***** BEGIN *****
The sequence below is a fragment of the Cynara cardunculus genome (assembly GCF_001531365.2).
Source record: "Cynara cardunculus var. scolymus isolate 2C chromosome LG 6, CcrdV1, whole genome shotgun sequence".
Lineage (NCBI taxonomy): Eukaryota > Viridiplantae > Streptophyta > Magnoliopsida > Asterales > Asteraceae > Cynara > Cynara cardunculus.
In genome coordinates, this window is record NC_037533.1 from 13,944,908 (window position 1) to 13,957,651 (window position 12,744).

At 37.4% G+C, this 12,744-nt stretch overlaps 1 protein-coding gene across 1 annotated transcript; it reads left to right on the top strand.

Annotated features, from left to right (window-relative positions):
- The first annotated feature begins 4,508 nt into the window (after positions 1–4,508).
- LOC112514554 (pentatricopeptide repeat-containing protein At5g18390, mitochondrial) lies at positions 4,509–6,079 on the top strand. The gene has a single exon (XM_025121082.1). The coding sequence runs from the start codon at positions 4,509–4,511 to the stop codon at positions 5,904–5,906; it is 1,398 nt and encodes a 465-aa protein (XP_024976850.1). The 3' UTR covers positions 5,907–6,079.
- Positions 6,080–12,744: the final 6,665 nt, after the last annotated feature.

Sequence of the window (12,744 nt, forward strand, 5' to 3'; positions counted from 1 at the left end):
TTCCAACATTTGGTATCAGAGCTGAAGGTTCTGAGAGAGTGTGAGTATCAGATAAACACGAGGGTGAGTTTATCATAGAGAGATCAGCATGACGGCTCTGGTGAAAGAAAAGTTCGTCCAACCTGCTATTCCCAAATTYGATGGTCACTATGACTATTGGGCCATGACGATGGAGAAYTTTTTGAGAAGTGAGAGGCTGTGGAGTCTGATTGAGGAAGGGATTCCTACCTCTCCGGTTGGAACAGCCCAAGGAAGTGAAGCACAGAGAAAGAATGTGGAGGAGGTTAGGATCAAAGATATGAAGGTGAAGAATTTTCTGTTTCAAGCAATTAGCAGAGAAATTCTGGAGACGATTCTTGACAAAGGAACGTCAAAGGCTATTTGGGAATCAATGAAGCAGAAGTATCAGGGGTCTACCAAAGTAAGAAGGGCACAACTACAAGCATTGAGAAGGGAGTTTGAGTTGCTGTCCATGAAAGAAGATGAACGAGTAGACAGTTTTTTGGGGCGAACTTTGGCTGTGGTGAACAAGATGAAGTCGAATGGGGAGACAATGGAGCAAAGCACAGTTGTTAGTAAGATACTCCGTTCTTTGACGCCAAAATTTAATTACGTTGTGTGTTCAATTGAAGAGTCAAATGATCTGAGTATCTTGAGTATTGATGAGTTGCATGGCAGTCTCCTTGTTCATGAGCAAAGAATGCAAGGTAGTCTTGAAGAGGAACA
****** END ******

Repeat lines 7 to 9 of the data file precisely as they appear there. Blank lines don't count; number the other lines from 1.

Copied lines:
- The first annotated feature begins 4,508 nt into the window (after positions 1–4,508).
- LOC112514554 (pentatricopeptide repeat-containing protein At5g18390, mitochondrial) lies at positions 4,509–6,079 on the top strand. The gene has a single exon (XM_025121082.1). The coding sequence runs from the start codon at positions 4,509–4,511 to the stop codon at positions 5,904–5,906; it is 1,398 nt and encodes a 465-aa protein (XP_024976850.1). The 3' UTR covers positions 5,907–6,079.
- Positions 6,080–12,744: the final 6,665 nt, after the last annotated feature.